16. Independent Challenge is the process of developing an independent view regarding the quality and sufficiency of the business unit’s operational risk management activities, including the identification and assessment of operational risks; identification and assessment of controls; assumptions; and risk decision (e.g., acceptance, transfer, denial, action plan).

17. Independent Challenge should be:

  • based on a structured and repeatable process that accommodates continuous improvement (while allowing for ad-hoc flexibility where appropriate);
  • applied through the various operational risk management tools, reporting and other governance processes;
  • performed by knowledgeable and competent staff;
  • shared with the business in a constructive manner;
  • performed on a timely basis;
  • measured by outcomes (e.g., it has influenced a management decision/action; and evidenced/documentedFootnote 7.

Independent Challenge is not facilitation, guidance, or documentation of decisions.

18. OSFI recognizes that the nature, size, complexity and risk profile of different FRFIs will mean that the responsibilities of the second line of defence groups may overlap with those of the first line of defence. Further, the size and degree of independence of the second line of defence will differ among FRFIs. For example, for smaller FRFIs with low operational risk exposures, independence may be achieved through separation of duties. In larger FRFIs, however, the second line of defence will generally consist of an independent function with a reporting structure independent of the first line, most often reporting into the risk management function. The second line of defence should have an appropriate level of sufficiently skilled resources and stature to effectively fulfill its responsibilities.

Third Line of Defence

19. The internal audit function is charged with the third line of defence. The third line of defence should be independent of both the first and second lines of defence, and provide an independent review and testing of the FRFI’s operational risk management controls, processes, systems and the effectiveness of the first and second line of defence functions. The third line of defense is best placed to observe and review operational risk management more generally within the context of the FRFI’s overall risk management and corporate governance functions.

20. Independent review and testing coverage should be sufficient in scope to verify that the operational risk management framework has been implemented as intended and is functioning effectively. Independent review and testing activities should generally involve testing for compliance with established policies and procedures, as well as evaluating whether the framework for operational risk management is appropriate given the size, complexity and risk profile. Independent review and testing should generally consider the design and use of operational risk management tools in both the first and second lines of defence, the appropriateness of independent challenge applied by the second line of defence, and the monitoring, reporting and governance processes.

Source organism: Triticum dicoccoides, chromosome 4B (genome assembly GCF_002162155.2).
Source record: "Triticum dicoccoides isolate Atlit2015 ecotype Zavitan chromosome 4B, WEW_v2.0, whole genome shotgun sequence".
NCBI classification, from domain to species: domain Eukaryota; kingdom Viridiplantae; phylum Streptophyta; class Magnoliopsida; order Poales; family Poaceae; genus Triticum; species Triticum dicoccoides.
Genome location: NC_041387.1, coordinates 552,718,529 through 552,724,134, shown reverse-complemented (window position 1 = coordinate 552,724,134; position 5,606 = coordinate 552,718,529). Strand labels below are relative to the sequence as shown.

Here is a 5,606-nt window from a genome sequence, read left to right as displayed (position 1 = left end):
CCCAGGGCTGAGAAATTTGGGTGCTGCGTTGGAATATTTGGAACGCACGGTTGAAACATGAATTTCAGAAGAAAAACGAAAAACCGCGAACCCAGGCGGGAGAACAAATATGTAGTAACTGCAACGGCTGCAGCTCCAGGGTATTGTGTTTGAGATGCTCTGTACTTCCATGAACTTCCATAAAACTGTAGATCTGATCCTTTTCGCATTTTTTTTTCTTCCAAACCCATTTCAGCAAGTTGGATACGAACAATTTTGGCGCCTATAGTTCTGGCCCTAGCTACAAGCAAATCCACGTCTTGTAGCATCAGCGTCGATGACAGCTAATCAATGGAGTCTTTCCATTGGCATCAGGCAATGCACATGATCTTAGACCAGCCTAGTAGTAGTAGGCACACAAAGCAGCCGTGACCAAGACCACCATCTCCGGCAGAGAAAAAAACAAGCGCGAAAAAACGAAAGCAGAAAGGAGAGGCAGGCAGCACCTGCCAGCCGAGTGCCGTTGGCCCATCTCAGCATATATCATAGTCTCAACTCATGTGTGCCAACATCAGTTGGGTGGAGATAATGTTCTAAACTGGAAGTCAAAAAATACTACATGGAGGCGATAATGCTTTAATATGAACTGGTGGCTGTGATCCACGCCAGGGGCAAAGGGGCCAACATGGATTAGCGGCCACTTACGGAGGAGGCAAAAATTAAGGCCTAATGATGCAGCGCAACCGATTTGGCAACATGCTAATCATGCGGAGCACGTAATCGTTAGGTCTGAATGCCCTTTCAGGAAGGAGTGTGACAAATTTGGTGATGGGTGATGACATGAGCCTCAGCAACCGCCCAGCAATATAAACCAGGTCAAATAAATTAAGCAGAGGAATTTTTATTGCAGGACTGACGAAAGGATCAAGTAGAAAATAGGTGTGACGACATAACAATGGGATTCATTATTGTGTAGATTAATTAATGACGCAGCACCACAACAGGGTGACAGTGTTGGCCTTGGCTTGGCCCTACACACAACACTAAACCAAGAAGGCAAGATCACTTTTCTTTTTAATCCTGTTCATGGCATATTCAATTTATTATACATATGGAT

21. Those performing these reviews should be competent and appropriately trained and generally not involved in the development, implementation and operation of the framework. Reviews are generally performed by the internal audit function of the FRFI but may also involve suitably qualified external parties. Where independent review activities are outsourced, Senior Management should consider the effectiveness of the underlying arrangements and the suitability of relying on an outsourced function. Whether performed internally or by external parties, third line of defence activities should be performed regularly, on a timely basis, and to a consistent standard. Further, processes should be in place to ensure that recommendations for improvement and any issues are appropriately escalated within the FRFI, and management response accurately, timely and adequately addresses the nature of the issues raised.

5. Identification and Assessment of Operational Risk

Principle 4: FRFIs ensure comprehensive identification and assessment of operational risk through the use of appropriate management tools. Maintaining a suite of operational risk management tools provides a mechanism for collecting and communicating relevant operational risk information, within the FRFI and to relevant supervisory authorities.  

22. OSFI recognises that the FRFI itself has the best perspective to determine its organizational structure, processes, and the extent of its use of tools to optimally achieve a robust level of operational risk management. Further it is the FRFI that is ultimately responsible for the risk assumed. FRFIs are encouraged to continue to develop and improve the tools they use to manage their operational risk and to monitor and adopt best practices in this area as appropriate. The specific tools used to identify and assess operational risk will depend on a range of relevant factors, particularly the nature, size, complexity and risk profile of the FRFIFootnote 8.

23. Such operational risk management tools generally include elements such as:

  1. Operational risk taxonomy;
  2. Risk and control assessments;
  3. Change management risk and control assessments;
  4. Internal operational risk event collection and analysis;
  5. External operational risk event collection and analysis;
  6. Risk and performance indicators;
  7. Business process mapping;
  8. Scenario analysis and stress testing;
  9. Quantification/estimation of operational risk (as required via Internal Capital Adequacy Assessment Process (ICAAPFootnote 9) or Own Risk Solvency Assessment (ORSAFootnote 10) and;
  10. Comparative analysis.

Each risk management tool is described in more detail below.

Operational Risk Taxonomy

24. A common taxonomy of sources of operational risk types aids with consistency of risk identification and assessment activities, and articulation of the nature and type of operational risk to which the FRFI is potentially exposed.  An inconsistent taxonomy of operational risk terms may increase the likelihood of failing to identify and categorize risk, or allocate responsibility for the assessment, monitoring, and mitigation of risks.